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  • Reorganizations of Gender and Nationalism:Gender Bashing and Loliconized Japanese Society
  • Naitō Chizuko (bio)
    Translated by Nathan Shockey (bio)

Editor's Introduction

Naitō Chizuko is associate professor of modern and contemporary Japanese literature and media in the Faculty of Language and Literature at Ōtsuma University in Tokyo. Her critically acclaimed book Teikoku to ansatsu: Jendaa kara miru kindai Nihon no media hensei (2005, Empires and Assassinations: Gender and the organization of modern Japanese media through gender) was awarded the Women's History Prize. In that study, Naitō draws on her extensive archival research to produce a stunning indictment of the modern Japanese media's storytelling practices and collusion with state aggression and authoritarianism in structural discrimination and oppression. The text that follows pursues many of the same issues and links them with Naitō's interest in contemporary women authors through a discussion of Shōno Yoriko.1

Naitō's research interests also extend to other contemporary women authors, such as Matsuura Rieko and Mizumura Minae, as well as topics including media and literary representations of women's bodies, Ainu, colonies, anarchists, socialists, and infectious disease. She is a founding member of [End Page 325] the Mars Club (Kasei Kurabu), a collective of women scholars working on contemporary Japanese fiction.2 Naitō addresses differential power and the politics of representation in the classroom as well. While many of her courses focus on modern and contemporary Japanese literature and media, she has also taught comparative media studies courses, such as one on the Star Trek series and U.S. imperialism.

Reorganizations of Gender and Nationalism: Gender Bashing and Loliconized Japanese Society

In Japan today, an increasing number of books are published on the subject of "gender bashing," and the word gender itself has been subjected to escalating acts of "bashing." In this paper, I discuss the ways in which "gender bashing" and "loliconized society" (rorikonka suru shakai) are tied to contemporary Japanese neonationalism. To begin, I would like to examine the current state of gender bashing and neonationalism in Japan by drawing on the arguments made in the book Jendā furī toraburu (2005, Gender-free trouble), a cross-sectional inspection of the current state of gender issues in Japan.3 The book was edited by Kimura Ryōko and borrows its title from Judith Butler's 1990 study Gender Trouble: Feminism and the Subversion of Identity.4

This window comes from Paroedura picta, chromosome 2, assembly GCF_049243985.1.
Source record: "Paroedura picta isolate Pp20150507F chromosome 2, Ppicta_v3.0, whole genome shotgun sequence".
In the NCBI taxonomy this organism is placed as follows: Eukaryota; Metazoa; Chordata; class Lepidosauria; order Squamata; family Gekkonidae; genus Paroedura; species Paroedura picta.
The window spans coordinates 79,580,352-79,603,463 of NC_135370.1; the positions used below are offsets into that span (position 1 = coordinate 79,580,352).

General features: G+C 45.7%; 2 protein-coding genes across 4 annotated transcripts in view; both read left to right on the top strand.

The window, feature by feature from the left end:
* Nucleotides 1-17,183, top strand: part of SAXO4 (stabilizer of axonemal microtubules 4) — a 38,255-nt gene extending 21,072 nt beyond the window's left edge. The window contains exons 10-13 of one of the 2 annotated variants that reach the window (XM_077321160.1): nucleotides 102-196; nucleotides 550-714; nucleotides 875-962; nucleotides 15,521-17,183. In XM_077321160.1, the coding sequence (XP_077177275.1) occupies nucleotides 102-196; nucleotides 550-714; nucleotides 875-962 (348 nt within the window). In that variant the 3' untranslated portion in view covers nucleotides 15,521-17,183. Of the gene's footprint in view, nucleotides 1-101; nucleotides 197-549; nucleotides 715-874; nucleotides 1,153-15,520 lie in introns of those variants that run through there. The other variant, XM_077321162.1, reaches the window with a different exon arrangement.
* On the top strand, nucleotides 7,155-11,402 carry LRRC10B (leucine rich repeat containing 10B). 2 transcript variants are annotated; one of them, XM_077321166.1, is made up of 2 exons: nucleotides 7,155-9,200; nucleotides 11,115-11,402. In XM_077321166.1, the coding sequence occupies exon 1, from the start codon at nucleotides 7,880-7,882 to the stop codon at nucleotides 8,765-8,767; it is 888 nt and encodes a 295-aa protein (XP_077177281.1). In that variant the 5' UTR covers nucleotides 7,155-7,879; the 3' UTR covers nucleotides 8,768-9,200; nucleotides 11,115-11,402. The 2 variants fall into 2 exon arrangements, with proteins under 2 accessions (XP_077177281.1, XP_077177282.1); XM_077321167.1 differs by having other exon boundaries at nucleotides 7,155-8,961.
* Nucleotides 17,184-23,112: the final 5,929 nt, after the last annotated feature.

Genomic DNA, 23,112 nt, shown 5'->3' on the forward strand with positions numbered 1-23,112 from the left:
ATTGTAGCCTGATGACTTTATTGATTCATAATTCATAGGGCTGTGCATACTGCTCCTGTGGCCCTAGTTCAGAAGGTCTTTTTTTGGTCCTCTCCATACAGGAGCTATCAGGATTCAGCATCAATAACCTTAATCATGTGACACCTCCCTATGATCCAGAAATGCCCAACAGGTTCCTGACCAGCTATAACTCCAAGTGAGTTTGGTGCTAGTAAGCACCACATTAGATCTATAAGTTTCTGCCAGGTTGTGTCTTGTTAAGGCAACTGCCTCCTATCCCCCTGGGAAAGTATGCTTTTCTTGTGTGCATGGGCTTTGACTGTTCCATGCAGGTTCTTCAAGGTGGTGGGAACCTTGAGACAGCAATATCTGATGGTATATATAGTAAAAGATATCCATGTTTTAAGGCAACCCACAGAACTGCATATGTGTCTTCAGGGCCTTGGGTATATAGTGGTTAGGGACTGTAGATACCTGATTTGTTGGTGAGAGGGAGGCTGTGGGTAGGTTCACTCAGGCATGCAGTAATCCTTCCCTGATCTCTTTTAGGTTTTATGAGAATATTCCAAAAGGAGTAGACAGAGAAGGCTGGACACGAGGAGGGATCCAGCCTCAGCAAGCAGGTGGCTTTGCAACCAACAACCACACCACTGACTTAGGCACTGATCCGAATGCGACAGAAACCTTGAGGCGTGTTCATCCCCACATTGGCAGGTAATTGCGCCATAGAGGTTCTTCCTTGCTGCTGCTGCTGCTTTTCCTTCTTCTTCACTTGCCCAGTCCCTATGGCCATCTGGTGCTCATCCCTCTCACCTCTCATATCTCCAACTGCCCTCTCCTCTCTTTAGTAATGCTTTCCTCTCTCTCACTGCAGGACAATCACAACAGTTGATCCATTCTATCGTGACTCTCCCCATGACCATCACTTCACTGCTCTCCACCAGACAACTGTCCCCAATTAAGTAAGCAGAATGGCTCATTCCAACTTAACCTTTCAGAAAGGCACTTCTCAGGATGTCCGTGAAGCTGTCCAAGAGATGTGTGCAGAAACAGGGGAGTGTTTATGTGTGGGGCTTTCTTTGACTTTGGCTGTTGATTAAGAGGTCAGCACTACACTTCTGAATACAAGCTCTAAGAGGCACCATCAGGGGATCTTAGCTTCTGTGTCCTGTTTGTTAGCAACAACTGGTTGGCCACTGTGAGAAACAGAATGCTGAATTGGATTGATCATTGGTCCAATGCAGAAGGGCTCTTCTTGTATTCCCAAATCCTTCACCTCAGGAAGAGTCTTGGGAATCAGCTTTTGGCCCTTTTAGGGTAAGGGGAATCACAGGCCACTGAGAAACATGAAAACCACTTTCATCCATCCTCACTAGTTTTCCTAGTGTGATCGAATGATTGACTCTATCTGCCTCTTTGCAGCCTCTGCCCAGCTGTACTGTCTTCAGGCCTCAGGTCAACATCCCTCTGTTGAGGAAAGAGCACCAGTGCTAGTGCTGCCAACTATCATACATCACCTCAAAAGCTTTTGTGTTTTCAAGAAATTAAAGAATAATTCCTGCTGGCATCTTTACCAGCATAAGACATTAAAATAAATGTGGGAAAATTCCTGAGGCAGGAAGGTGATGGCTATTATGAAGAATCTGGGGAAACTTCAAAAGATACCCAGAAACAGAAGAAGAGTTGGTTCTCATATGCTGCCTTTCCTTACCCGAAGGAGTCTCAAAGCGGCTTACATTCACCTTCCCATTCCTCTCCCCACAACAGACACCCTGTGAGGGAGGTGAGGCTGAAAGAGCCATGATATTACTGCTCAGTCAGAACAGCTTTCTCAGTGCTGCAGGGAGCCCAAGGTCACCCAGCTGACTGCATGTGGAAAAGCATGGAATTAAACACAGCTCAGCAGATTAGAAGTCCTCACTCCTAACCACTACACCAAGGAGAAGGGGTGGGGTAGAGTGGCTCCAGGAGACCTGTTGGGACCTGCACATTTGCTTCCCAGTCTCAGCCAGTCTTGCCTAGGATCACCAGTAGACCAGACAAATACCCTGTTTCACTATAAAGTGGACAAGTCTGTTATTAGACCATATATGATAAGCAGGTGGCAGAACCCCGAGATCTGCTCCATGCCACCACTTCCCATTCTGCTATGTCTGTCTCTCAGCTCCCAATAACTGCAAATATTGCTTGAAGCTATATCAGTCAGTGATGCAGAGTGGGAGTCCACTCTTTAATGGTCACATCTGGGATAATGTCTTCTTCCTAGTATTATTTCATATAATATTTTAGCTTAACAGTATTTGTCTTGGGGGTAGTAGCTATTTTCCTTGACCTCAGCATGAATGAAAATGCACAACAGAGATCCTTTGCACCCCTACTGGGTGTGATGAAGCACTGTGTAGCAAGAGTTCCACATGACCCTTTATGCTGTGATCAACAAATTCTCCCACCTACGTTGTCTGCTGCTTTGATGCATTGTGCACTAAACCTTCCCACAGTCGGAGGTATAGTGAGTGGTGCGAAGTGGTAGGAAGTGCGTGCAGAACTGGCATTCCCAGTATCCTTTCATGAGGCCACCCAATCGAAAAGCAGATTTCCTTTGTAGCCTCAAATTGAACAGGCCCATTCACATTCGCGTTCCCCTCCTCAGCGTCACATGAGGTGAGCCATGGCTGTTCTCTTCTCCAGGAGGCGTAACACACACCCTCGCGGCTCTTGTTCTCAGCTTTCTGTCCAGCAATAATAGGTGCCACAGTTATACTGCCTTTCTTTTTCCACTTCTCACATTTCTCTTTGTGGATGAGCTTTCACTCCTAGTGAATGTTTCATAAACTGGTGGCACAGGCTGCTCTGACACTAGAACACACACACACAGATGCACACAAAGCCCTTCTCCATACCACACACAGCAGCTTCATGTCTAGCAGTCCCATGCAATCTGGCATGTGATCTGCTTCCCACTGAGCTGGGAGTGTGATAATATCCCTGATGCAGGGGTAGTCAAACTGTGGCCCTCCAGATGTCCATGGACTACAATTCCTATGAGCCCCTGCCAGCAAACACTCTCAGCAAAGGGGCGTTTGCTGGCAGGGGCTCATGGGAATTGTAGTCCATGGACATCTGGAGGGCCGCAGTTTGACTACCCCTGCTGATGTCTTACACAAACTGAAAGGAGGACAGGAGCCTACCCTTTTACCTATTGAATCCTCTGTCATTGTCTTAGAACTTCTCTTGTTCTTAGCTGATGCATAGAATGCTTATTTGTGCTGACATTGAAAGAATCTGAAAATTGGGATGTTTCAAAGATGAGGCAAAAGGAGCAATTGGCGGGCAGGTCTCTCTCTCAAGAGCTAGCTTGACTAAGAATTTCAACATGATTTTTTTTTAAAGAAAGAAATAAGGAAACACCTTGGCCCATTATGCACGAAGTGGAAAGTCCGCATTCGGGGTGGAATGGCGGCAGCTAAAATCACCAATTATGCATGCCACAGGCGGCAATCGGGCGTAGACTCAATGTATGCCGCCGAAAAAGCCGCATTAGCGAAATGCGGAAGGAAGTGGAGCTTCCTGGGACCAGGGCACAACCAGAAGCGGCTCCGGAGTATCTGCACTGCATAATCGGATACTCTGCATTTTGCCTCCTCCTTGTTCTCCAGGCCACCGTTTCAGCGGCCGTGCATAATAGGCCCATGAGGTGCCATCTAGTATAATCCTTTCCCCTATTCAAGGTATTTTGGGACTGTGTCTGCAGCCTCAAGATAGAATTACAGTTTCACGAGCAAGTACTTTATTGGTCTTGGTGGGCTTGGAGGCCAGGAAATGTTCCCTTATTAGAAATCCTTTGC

Following the United Nations' 1995 Fourth World Conference on Women in Beijing, Japan revised its laws to incorporate the conference's resolutions on correcting gender disparities.5 The gender bashing taking place today can be seen as a backlash against these developments. "Radical" sexual education and "gender-free education" (jendā furī kyōiku) have been made the targets of attack by conservative factions, who have gone on to make "gender studies" (jendā sutadīzu; jendā gaku) itself into a target of criticism.

In Japan, the term "gender" (jendā) first became widespread through use of the term "gender-free education." This term, based on Barbara Houston's 1985 article "Should Public Education Be Gender Free?"6 and first used by the Tokyo Women's Foundation, indicates a freedom from gender bias in education. The use of the term "gender free" was at first localized in public offices, but it was soon pointed out to be a "Japanese English" (wasei eigo) term that deviates from standard English grammar. Moreover, as "gender free" is a "bureaucratic" term, many Japanese gender studies researchers elect not to use it. Nonetheless, the term "gender free" has become broadly known through its use in the educational field and in the media, and many feminist studies [End Page 326] scholars approve of the term's aim to rectify the structures of gender discrimination in the educational system.

In response to this movement to advance gender equality in the educational field, many conservative groups have self-righteously circulated falsehoods that "gender-free education completely negates the differences between men and women, and is a dangerous idea with the potential to destroy the traditional culture and family structure of Japan," and argued that gender-free education means "ignoring the differences between boys and girls and allowing them to change clothes in the same room." Such...

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Additional Information

ISSN
2152-6648
Print ISSN
1934-2489
Pages
pp. 325-333
Launched on MUSE
2010-11-10
Open Access
No
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